Timeline of Recent Popular Resistance in Mexico
by RJ Maccani
(created for the upcoming issue of Left Turn Magazine)
One of the most devastating earthquakes in the history of the Americas strikes Mexico City. Although the government reports that “at least 9,000” people are killed, many residents suggest that the number reached as high as 100,000. The government fails to adequately respond to the crisis and a surprising “civil society” response emerges to fill the void.
Cuauhtemoc Cárdenas, candidate of the newly created Party of the Democratic Revolution (PRD), is leading the vote count in Mexico’s presidential elections. A computer glitch is created and, when the smoke clears, Carlos Salinas de Gortari of the ruling PRI party is declared the president of Mexico. Salinas proceeds to dismantle major gains of the Mexican Revolution (1910-1917) and the PRD consolidates itself as a “center-left” electoral force.
In preparation for the North American Free Trade Agreement (NAFTA), the Salinas government ends Mexico’s historic commitment to land reform by dismantling Article 27 of the Constitution. Many peasant organizations unravel while the Zapatista Army of National Liberation (EZLN), a clandestine, armed indigenous movement in the state of Chiapas, receives a wave of new affiliations.
Thousands of members of the EZLN often referred to simply as “the Zapatistas,” emerge to take over major population centers and hundreds of ranches in Chiapas. Releasing their “Declaration of War,” they call on the people of Mexico to rise up with them to depose the PRI and begin a democratic process to elect a more legitimate government. Following the popular sentiment throughout Mexico, less than two weeks after the uprising, the Zapatistas begin pursuing “freedom, justice, and democracy” through political means.
The National Action Party (PAN), a rightwing opposition party, successfully defeats the PRI for the first time in 71 years. President-elect Vicente Fox promises many institutional reforms as well as solving the conflict in Chiapas “in 15 minutes.”
The Zapatistas march in caravan from Chiapas to Mexico City to demand the constitutional recognition of indigenous rights and culture based on agreements made between the government and the EZLN in 1996. In spite of the mobilization of millions of supporters, the Mexican congress, including the center-left PRD, instead pass a racist and neoliberal reform that is signed by the president and later upheld by the Supreme Court, effectively closing the door to legal change for the Zapatistas and the indigenous movements of the National Indigenous Congress.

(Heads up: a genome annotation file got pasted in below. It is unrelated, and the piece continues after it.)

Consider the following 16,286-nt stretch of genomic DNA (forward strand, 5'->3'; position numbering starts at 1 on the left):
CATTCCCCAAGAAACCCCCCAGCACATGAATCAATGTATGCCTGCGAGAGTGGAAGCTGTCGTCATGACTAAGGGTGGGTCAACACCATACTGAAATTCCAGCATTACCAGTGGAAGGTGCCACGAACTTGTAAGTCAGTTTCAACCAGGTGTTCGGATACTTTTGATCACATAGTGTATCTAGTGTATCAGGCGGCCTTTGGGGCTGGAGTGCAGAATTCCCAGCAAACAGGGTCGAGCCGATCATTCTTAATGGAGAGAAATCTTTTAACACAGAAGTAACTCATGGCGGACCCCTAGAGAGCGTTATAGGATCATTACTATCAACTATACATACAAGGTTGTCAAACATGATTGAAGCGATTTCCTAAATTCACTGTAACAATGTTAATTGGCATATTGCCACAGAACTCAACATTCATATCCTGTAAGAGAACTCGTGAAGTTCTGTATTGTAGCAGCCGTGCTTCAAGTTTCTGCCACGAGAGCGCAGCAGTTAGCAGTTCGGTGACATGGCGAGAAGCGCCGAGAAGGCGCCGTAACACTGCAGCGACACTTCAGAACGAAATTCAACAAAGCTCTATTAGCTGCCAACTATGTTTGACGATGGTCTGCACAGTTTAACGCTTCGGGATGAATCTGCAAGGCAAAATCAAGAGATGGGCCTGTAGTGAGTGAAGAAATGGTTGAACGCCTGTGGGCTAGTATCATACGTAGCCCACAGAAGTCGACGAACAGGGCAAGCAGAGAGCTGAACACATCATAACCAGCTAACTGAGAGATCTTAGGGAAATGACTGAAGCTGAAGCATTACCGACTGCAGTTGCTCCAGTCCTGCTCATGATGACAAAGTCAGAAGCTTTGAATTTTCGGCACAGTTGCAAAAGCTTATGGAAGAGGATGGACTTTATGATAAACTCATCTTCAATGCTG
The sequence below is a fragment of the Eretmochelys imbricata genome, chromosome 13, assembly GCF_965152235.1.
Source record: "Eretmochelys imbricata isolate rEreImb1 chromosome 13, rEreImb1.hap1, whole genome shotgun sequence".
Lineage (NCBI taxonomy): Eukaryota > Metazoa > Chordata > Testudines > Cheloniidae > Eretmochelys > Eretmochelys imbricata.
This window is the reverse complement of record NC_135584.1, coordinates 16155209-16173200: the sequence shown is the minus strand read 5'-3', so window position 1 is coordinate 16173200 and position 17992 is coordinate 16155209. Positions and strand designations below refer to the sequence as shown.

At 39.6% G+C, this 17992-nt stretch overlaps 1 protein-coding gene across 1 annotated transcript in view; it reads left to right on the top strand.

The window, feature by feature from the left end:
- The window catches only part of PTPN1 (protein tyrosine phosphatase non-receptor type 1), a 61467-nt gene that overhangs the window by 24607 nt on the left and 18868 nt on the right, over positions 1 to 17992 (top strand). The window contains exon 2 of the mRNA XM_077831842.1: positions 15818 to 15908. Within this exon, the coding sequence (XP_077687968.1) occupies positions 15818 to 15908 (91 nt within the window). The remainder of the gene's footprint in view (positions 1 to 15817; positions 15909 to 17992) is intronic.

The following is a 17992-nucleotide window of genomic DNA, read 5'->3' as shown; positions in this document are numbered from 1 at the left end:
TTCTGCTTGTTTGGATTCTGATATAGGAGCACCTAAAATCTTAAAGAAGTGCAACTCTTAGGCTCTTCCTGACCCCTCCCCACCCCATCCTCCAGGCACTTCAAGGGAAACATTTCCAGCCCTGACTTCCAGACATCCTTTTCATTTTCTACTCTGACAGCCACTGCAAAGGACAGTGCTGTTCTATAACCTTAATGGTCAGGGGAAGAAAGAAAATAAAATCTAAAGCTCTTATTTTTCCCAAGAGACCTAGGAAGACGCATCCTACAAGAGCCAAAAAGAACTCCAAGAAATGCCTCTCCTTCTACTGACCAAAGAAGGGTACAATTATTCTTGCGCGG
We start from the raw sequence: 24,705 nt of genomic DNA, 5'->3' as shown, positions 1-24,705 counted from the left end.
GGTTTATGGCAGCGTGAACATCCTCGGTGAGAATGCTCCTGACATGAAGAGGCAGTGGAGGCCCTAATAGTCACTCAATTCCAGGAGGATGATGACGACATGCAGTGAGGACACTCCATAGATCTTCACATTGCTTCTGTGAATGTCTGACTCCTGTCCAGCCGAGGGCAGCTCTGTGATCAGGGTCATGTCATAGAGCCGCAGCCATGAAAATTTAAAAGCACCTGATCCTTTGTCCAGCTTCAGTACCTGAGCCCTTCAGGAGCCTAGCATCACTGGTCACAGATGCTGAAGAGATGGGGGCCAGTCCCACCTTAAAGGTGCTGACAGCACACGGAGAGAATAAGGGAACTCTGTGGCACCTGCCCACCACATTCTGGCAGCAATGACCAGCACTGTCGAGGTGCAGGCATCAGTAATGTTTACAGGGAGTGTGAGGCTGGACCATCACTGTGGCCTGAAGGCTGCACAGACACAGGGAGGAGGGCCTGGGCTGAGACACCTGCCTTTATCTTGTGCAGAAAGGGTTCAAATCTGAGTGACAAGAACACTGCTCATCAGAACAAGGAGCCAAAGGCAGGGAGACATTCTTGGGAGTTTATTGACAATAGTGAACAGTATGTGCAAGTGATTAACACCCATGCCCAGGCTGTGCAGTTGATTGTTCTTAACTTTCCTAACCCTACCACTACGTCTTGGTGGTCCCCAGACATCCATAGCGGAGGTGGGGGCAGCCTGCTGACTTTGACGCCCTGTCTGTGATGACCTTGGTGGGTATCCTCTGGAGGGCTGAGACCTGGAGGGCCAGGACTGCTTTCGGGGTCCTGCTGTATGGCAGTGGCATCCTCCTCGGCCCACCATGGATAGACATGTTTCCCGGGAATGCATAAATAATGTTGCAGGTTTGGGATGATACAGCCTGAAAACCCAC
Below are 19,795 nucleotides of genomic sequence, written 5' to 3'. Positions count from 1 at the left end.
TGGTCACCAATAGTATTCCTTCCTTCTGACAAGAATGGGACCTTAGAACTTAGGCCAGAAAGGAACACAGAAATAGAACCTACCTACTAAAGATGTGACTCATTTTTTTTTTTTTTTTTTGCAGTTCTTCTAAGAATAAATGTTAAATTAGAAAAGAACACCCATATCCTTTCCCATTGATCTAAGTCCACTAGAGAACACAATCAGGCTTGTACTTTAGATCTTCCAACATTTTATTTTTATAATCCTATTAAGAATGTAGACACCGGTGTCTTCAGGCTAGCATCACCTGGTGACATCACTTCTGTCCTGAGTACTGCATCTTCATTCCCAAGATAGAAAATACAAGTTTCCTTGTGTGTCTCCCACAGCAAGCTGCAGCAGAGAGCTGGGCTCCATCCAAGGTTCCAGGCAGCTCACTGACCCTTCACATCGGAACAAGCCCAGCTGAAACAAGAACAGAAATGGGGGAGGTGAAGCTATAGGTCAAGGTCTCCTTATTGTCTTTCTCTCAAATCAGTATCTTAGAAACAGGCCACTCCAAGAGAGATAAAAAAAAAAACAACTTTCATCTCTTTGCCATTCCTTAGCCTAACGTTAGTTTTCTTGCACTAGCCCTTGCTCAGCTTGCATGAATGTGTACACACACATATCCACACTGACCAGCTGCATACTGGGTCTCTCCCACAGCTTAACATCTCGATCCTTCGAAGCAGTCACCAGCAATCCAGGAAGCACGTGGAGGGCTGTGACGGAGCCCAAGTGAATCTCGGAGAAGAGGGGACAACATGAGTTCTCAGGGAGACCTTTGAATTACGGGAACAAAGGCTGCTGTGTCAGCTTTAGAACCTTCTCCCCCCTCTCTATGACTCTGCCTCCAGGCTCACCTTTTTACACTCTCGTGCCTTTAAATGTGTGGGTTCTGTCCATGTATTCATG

The Zapatistas announce the creation of Good Government Councils. A deepening of the Zapatistas’ de-facto autonomy, the councils also mark a major step in separating the military organization of the EZLN from the civil life of the communities.
The Zapatistas release the Sixth Declaration from the Lacandon Jungle, proposing the building of a national and worldwide non-electoral and anticapitalist movement “from below and to the left.”
162 social organizations, 55 political organizations, 453 NGOs, groups and collectives, 103 indigenous organizations and Mexican Indian peoples, and 1,624 individuals, families, neighborhoods and communities join with the Zapatistas to begin a national movement inspired by the Zapatistas’ Sixth Declaration. Playing off of the election year campaigns of the electoral parties, this movement is dubbed “the Other Campaign.”
Subcomandante Marcos, spokesperson of the Zapatistas, takes on the civilian title of “Delegate Zero” and begins a scheduled six-month listening and speaking tour of Mexico to build the Other Campaign.
Mexican immigrants lead historic mobilizations throughout the US on International Workers’ Day. This “Day without an Immigrant” is mirrored in Mexico under the banner of a “Day without a Gringo.” Having already passed through Mexico’s seventeen southern states, Delegate Zero gives an emboldened speech as part of the demonstrations in front of the U.S. embassy in Mexico City. He announces that a national movement is building that will “expel from this country… the great capitalists, including -of course- the American capitalists.”
The Peoples Front in Defense of the Land (FPDT), adherents to the Other Campaign from the autonomous municipality of San Salvador Atenco on the outskirts of Mexico City, come to the aid of their members who are being attacked by police for attempting to sell their flowers in nearby Texcoco. The conflict expands as hundreds of federal police arrive to attack and arrest the FPDT. Delegate Zero announces the suspension of his tour and calls for civil and peaceful solidarity actions with the people of Atenco. Solidarity actions spread throughout Mexico and to at least fifty countries around the world.
Municipal, state, and federal police widen their attack on Atenco and those who mobilized to defend them. The police arrest 207 people (including the leadership of the FPDT), kill two, and rape and abuse sexually 23 women. Delegate Zero places the blame on all three of the major political parties and the commercial media and begins a campaign to break the media distortion of the events and to liberate the prisoners.